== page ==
Indy Singh

@indy_singh

AWS S3 .NET Client High Memory Usage

Reducing AWS S3 .NET client LOH allocations by 98%

Contents

Problem discovery

One of the things we do at Codeweavers is help people find their next vehicle. That usually involves customers seeing what vehicle they are buying — I mean, would you buy a car without seeing what it looks like? The application that holds this responsibility is the worst offender for obscene amounts of allocations, time spent in GC, and generally eating RAM like the Cookie Monster eats well…cookies.

Every now and then we like to take a memory dump of this application from our production environment. We have done this enough times that we have automated the most common diagnostics steps we take and bundled them into a little tool¹ called ADA (Automated Dump Analysis). If you are interested you can find the tool here and all the code talked about in this article here.

One of the analysers that we run is to dump all the byte[] arrays found on the Large Object Heap (LOH). After running that analyser against our eight gigabyte memory dump, we found several hundred byte[] arrays with a length of 131,096 or 131,186. Well that is pretty odd. Opening some of the files in Notepad++ just presented us with lots of random characters.

Throwing the scientific method out of the window for a second, I decided to mass rename all the dumped byte[] arrays to *.jpg - hey presto some of the files were now displaying thumbnails! On closer inspection, around 50% of the files were images. The other 50% failed to open as an image at all. Opening a handful of the non-image files in Notepad++ showed that they all had a line similar to this right at the beginning of the file:-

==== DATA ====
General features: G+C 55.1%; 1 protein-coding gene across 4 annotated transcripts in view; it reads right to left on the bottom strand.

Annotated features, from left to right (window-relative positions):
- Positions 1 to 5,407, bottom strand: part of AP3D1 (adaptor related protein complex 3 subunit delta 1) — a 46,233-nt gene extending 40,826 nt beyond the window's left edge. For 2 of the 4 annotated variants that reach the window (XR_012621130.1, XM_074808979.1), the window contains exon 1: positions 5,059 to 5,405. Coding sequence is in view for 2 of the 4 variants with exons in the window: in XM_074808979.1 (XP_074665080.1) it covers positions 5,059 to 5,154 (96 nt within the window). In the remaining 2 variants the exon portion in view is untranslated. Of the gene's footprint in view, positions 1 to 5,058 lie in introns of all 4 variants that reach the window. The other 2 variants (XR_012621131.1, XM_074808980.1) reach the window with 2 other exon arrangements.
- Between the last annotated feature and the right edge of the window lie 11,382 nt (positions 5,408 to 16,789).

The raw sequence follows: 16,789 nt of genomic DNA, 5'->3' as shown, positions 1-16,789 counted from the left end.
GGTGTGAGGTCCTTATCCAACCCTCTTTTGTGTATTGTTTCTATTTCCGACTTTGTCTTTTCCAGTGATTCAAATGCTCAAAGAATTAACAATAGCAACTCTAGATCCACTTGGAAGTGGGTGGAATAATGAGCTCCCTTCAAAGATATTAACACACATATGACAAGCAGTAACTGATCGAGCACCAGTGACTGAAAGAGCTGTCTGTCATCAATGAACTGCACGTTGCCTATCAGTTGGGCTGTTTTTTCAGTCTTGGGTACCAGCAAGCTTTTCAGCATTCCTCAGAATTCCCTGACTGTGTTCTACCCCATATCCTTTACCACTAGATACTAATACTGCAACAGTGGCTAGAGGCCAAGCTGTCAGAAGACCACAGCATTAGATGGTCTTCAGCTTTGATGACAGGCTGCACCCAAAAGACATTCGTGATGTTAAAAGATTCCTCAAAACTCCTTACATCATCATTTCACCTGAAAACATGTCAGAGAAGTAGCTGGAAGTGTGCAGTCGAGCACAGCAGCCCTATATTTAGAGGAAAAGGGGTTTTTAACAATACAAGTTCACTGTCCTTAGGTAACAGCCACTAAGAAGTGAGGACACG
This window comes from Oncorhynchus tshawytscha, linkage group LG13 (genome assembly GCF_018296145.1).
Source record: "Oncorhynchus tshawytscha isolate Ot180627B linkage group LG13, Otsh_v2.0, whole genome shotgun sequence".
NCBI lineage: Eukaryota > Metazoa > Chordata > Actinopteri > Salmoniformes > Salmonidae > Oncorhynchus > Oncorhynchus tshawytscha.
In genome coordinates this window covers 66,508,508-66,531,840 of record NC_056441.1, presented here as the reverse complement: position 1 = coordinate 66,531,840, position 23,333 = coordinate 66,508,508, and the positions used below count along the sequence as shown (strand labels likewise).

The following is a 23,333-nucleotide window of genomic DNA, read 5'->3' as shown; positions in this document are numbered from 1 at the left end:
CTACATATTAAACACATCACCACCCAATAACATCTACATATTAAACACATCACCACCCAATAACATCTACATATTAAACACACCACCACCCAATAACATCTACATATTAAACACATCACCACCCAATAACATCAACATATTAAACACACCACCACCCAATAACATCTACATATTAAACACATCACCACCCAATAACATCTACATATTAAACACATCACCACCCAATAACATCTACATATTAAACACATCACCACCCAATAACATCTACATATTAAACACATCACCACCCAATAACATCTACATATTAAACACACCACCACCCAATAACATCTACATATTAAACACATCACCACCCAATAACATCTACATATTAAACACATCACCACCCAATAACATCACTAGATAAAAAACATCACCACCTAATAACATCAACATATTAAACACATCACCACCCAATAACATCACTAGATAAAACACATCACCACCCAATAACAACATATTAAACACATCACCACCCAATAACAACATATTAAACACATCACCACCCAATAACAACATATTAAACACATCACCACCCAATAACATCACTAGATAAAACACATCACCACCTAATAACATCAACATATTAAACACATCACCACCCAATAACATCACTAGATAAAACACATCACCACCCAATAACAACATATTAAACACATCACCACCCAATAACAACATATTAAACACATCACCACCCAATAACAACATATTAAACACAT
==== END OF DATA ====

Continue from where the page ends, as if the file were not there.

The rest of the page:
0;chunk-signature=48ebf1394fcc452801d4ccebf0598177c7b31876e3fbcb7f6156213f931b261d

Okay, this is beginning to make a little more sense. The byte[] arrays that have a length of 131,096 are pure images. The byte[] arrays that are not images have a length of 131,186 and have a chunk-signature line before the rest of the contents. I would guess the signature is a SHA256 hash of the contents.

Before we go any further, it is worth establishing how busy this application is with image processing. All of our image processing is distributed across our farm using AWS SNS and SQS. Using CloudWatch Metrics we can see that easily:-

Okay, so fairly busy. It is worth noting that before any performance centric work is carried out, always establish how often the code is hit and the current costs. If a code path has a high cost (e.g. takes twenty seconds) but is only hit once a day, then it is not worth investigating. However, if the same code path is hit a lot (e.g. a million times a day) then it is definitely worth investigating.

At this point I had two culprits in mind. We have already established the application in question does a lot of image processing. But there are a few moving parts and two ways of kicking off the image processing:-

  1. Images are pushed to us
  2. We pull images from a SFTP

After that we transform the image and then upload it to AWS S3. At this stage I was leaning towards the SFTP, as it probably needed to verify each chunk it received from the server. But following my hunches has lead me on a wild goose chase before so ignoring my hunch I plugged chunk-signature into Google and smashed enter. Google pointed to AWS S3 as the culprit. But that is just theory, we need to prove that.

If we upload the same image ten times and use dotTrace to view the LOH we see an interesting pattern:-

It looks like every time we call PutObject on the AWS S3 .NET client there is a fixed cost of 0.3 MB. This is a problem because it means every time you use PutObject, you are paying a high cost of 0.3 MB per upload. Just to make sure; what happens if we increase the number of times we upload from ten times to one hundred times?

Yes, we can definitely say that for every invocation of PutObject a costly allocation of 0.3 MB is made. Going one step further and dumping the process using ProcDump:-

procdump64.exe -ma -64 AWS-S3.exe